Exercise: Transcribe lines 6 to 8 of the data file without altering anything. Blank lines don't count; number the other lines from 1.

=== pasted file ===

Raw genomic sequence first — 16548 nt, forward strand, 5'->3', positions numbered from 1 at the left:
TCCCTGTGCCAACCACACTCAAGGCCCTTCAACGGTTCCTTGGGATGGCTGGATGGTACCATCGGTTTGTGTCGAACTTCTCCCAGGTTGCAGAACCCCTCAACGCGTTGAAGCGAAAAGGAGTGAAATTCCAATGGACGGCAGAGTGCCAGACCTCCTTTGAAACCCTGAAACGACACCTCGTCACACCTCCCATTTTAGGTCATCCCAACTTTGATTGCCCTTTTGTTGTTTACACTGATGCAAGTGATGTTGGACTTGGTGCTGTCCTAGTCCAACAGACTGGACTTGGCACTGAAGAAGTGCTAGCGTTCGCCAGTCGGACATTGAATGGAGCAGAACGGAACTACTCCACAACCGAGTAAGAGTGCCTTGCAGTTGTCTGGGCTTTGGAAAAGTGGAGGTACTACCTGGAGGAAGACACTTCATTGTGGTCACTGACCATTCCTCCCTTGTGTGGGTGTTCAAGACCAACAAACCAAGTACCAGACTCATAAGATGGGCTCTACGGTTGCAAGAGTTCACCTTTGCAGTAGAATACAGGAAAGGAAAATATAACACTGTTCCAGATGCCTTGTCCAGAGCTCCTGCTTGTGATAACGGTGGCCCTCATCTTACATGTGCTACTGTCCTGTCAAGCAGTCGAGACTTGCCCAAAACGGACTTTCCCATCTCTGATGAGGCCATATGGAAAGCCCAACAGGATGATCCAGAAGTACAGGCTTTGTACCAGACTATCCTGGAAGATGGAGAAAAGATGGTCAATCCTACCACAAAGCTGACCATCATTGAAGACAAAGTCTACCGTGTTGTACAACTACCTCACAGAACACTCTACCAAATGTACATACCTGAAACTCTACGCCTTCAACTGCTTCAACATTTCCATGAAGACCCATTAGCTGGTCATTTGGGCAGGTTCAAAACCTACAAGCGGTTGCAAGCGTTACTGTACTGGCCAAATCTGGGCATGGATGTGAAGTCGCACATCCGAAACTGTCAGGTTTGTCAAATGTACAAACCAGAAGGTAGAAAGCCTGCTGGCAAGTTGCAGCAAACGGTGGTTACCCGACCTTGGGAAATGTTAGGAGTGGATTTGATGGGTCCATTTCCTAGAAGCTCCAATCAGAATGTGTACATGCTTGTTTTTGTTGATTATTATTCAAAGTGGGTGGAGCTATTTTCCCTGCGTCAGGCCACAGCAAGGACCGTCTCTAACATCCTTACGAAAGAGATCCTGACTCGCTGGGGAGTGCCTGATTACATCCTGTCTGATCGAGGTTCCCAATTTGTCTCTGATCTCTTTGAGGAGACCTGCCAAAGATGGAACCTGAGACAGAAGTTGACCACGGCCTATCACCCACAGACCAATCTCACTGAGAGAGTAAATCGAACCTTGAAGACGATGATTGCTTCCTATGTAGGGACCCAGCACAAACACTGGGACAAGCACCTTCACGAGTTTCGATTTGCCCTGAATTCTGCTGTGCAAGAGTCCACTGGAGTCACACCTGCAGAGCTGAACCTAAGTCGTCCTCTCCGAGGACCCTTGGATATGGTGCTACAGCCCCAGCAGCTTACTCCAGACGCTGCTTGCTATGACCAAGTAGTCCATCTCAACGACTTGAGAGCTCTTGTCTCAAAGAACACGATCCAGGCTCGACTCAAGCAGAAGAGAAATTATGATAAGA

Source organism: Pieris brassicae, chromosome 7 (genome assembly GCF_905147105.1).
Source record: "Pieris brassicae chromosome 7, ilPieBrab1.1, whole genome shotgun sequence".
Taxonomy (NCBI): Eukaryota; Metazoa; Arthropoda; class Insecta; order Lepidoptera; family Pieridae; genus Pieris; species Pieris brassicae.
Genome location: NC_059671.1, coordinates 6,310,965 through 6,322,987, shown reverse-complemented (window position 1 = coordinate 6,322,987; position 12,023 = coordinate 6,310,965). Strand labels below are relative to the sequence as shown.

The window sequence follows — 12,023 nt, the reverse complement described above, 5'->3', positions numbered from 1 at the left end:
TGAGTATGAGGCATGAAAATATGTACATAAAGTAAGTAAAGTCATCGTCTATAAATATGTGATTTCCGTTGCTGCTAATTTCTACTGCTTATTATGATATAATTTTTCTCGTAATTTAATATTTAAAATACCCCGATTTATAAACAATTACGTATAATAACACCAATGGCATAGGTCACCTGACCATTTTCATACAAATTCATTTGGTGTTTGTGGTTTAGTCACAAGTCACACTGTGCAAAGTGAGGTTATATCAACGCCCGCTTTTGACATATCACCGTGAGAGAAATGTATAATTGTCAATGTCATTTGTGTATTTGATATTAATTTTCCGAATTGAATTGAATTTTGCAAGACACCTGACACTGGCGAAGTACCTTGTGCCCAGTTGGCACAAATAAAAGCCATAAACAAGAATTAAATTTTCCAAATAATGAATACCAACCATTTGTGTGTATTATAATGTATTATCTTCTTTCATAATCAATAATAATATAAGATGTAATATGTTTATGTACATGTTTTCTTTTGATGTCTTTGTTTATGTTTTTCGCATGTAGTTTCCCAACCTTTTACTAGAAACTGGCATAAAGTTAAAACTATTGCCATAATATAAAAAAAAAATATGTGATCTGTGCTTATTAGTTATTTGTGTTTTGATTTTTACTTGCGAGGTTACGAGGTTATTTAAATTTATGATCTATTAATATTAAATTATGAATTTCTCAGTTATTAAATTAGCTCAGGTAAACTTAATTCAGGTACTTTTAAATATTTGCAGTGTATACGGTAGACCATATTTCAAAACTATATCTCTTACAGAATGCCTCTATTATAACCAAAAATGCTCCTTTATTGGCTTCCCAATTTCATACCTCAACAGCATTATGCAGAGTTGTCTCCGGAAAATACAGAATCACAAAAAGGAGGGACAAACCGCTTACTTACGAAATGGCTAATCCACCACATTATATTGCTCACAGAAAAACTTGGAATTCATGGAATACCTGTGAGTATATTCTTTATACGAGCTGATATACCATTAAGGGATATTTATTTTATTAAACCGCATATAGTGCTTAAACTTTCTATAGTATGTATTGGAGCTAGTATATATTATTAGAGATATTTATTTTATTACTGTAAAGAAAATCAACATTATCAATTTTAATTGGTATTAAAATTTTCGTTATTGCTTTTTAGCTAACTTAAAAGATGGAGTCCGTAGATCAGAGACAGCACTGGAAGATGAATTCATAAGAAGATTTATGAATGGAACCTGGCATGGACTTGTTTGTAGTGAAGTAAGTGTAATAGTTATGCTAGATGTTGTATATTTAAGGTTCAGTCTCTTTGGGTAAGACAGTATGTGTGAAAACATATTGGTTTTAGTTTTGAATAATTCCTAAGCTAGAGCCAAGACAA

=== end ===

Genome location: NC_059671.1, coordinates 6,310,965 through 6,322,987, shown reverse-complemented (window position 1 = coordinate 6,322,987; position 12,023 = coordinate 6,310,965). Strand labels below are relative to the sequence as shown.

The window sequence follows — 12,023 nt, the reverse complement described above, 5'->3', positions numbered from 1 at the left end:
TGAGTATGAGGCATGAAAATATGTACATAAAGTAAGTAAAGTCATCGTCTATAAATATGTGATTTCCGTTGCTGCTAATTTCTACTGCTTATTATGATATAATTTTTCTCGTAATTTAATATTTAAAATACCCCGATTTATAAACAATTACGTATAATAACACCAATGGCATAGGTCACCTGACCATTTTCATACAAATTCATTTGGTGTTTGTGGTTTAGTCACAAGTCACACTGTGCAAAGTGAGGTTATATCAACGCCCGCTTTTGACATATCACCGTGAGAGAAATGTATAATTGTCAATGTCATTTGTGTATTTGATATTAATTTTCCGAATTGAATTGAATTTTGCAAGACACCTGACACTGGCGAAGTACCTTGTGCCCAGTTGGCACAAATAAAAGCCATAAACAAGAATTAAATTTTCCAAATAATGAATACCAACCATTTGTGTGTATTATAATGTATTATCTTCTTTCATAATCAATAATAATATAAGATGTAATATGTTTATGTACATGTTTTCTTTTGATGTCTTTGTTTATGTTTTTCGCATGTAGTTTCCCAACCTTTTACTAGAAACTGGCATAAAGTTAAAACTATTGCCATAATATAAAAAAAAAATATGTGATCTGTGCTTATTAGTTATTTGTGTTTTGATTTTTACTTGCGAGGTTACGAGGTTATTTAAATTTATGATCTATTAATATTAAATTATGAATTTCTCAGTTATTAAATTAGCTCAGGTAAACTTAATTCAGGTACTTTTAAATATTTGCAGTGTATACGGTAGACCATATTTCAAAACTATATCTCTTACAGAATGCCTCTATTATAACCAAAAATGCTCCTTTATTGGCTTCCCAATTTCATACCTCAACAGCATTATGCAGAGTTGTCTCCGGAAAATACAGAATCACAAAAAGGAGGGACAAACCGCTTACTTACGAAATGGCTAATCCACCACATTATATTGCTCACAGAAAAACTTGGAATTCATGGAATACCTGTGAGTATATTCTTTATACGAGCTGATATACCATTAAGGGATATTTATTTTATTAAACCGCATATAGTGCTTAAACTTTCTATAGTATGTATTGGAGCTAGTATATATTATTAGAGATATTTATTTTATTACTGTAAAGAAAATCAACATTATCAATTTTAATTGGTATTAAAATTTTCGTTATTGCTTTTTAGCTAACTTAAAAGATGGAGTCCGTAGATCAGAGACAGCACTGGAAGATGAATTCATAAGAAGATTTATGAATGGAACCTGGCATGGACTTGTTTGTAGTGAAGTAAGTGTAATAGTTATGCTAGATGTTGTATATTTAAGGTTCAGTCTCTTTGGGTAAGACAGTATGTGTGAAAACATATTGGTTTTAGTTTTGAATAATTCCTAAGCTAGAGCCAAGACAA